This year’s farm bill includes a provision creating a general permit for animal operations to build and operate farm digester systems for capturing methane for energy.
Economic uncertainty associated with the coronavirus pandemic clouds what would be a rosy budget outlook, as coastal legislators seek funding for state attractions.
Legislation filed last week in the North Carolina General Assembly is aimed at getting federal help to extend jetties at Oregon Inlet and build a proposed terminal groin at North Topsail Beach.
With Gov. Roy Cooper now in his second term and the legislature convening Wednesday, budget and pandemic response agreements remain on the to-do list from last year.
Retirements, redistricting and possible shifts in voter preferences all stand to shift the balance of power in the legislature come Nov. 3.
Gov. Roy Cooper announced this week a state spending proposal, including plans for the state’s unspent coronavirus relief, which Senate budget writers were quick to dismiss.
The pandemic has increased funding pressures on the state’s already strained Department of Natural and Cultural Resources and trust funds for clean water projects and parks.
With staggering revenue shortfalls from the pandemic and the yearslong budget stalemate, slashed funding for state environmental programs and project delays are inevitable.
Along with coronavirus response measures, the North Carolina General Assembly passed bills with numerous environmental and coastal provisions before adjourning last week.
Democrats in the N.C. House have introduced a trio of bills they say are intended to demonstrate the range of steps the state could take in regulating per- and polyfluoroalkyl substances.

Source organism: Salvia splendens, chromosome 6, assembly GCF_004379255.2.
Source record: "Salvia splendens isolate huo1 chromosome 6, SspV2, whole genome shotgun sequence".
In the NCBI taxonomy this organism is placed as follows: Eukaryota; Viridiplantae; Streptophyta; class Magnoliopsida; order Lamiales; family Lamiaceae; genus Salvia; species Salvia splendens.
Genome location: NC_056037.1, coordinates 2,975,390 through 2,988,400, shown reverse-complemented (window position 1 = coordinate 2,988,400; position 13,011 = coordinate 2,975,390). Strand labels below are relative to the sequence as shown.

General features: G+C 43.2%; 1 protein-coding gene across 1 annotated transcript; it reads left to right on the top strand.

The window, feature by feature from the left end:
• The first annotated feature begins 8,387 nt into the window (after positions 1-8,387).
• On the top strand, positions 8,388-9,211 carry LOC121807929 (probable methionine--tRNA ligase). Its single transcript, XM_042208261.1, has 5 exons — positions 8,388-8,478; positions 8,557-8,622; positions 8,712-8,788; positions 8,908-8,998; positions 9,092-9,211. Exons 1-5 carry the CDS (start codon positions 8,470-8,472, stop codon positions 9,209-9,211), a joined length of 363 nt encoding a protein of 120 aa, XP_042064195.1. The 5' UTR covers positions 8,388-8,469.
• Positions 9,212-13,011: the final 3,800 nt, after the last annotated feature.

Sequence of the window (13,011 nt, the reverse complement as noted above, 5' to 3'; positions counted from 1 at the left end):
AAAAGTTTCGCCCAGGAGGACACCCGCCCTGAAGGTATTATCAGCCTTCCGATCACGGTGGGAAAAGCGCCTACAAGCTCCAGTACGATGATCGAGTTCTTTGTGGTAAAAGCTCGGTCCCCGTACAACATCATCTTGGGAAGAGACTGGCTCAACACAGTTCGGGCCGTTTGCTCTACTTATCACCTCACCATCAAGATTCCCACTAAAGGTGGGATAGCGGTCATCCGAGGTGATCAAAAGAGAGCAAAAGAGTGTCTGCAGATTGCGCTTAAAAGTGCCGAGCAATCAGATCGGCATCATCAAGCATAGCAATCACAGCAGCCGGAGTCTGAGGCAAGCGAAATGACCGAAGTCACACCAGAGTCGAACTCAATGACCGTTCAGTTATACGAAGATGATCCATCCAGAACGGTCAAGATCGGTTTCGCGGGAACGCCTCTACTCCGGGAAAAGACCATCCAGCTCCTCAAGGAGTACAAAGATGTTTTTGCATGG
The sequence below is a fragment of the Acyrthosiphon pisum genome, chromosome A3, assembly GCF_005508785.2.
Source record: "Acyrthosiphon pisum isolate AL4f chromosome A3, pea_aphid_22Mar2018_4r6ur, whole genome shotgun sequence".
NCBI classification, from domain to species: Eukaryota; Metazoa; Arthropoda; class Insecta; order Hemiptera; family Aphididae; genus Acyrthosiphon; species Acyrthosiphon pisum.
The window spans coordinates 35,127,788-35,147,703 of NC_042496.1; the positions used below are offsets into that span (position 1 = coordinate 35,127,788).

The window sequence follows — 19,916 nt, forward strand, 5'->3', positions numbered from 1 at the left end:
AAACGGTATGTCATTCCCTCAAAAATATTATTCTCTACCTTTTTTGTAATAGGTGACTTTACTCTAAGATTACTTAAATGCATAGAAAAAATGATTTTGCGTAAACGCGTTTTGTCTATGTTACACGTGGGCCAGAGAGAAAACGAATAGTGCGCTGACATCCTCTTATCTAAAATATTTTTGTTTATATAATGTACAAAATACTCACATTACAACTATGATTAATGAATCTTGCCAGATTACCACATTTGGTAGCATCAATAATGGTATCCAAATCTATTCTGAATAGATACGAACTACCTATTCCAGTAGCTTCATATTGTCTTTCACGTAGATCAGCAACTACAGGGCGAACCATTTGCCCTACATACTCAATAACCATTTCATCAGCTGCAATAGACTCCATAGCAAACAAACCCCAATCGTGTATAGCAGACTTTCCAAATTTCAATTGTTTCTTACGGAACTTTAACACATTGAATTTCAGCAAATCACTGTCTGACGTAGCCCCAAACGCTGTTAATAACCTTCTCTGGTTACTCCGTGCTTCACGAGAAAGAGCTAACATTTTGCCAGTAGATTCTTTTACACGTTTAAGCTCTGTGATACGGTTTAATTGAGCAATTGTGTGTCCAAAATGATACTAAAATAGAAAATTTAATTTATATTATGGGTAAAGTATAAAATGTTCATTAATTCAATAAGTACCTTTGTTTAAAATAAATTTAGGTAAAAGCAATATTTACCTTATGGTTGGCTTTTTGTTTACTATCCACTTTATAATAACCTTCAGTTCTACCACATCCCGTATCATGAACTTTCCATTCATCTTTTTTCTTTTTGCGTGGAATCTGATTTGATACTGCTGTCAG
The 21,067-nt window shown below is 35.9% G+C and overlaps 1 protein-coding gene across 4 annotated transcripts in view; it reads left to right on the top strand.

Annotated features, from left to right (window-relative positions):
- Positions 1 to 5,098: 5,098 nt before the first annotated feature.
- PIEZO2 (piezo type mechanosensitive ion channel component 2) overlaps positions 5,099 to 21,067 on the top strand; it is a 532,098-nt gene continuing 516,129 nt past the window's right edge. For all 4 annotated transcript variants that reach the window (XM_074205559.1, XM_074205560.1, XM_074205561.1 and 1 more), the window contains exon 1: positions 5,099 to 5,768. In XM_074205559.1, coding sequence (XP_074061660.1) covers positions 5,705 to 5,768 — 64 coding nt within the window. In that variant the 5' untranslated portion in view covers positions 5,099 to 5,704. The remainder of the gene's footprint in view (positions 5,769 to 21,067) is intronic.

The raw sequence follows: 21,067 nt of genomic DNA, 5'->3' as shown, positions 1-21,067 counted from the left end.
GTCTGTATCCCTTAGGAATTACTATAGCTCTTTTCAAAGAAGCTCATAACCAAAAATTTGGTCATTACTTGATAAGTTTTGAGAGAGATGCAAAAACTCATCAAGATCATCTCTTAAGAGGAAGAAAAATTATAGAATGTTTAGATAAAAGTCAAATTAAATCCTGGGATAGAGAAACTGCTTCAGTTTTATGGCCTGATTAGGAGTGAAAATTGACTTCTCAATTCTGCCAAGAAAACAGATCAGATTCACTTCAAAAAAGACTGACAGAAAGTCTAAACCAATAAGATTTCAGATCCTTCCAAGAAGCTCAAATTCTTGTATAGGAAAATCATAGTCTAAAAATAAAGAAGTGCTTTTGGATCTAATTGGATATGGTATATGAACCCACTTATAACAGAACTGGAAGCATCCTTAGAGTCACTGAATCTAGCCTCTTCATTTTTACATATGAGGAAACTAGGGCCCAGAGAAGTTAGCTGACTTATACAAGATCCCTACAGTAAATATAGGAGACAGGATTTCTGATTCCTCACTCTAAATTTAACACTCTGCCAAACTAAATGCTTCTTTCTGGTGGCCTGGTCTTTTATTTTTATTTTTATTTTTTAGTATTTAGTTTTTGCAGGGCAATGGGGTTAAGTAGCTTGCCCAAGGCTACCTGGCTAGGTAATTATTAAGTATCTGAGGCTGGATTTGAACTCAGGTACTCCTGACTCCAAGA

Uncertainty over federal coronavirus relief and the state’s financial challenges loom large as the legislature resumes its 2020 short session next week with plans to take up another round of pandemic response measures.
Recently filed bills in the North Carolina General Assembly include measures to carry out planned changes at state ports and the Department of Environmental Quality, along with COVID-19 relief.
State lawmakers return Tuesday for what is expected to be a brief session to focus on response to the coronavirus and its ongoing damage to the state’s economy, including in tourism-dependent communities.
An apparent error in a bill that became law in 2019 revoked local government authority for a special type of bond financing that’s been used for beach renourishment projects and other types of municipal projects.
As a federal COVID-19 aid package gained Senate approval in Washington, N.C. legislators began discussions Wednesday on bills needed to address economic effects of the coronavirus, including impacts on coastal businesses.
According to the unofficial results from the N.C. Board of Elections for Super Tuesday, state House incumbents representing coastal districts have withstood challenges from within their respective parties.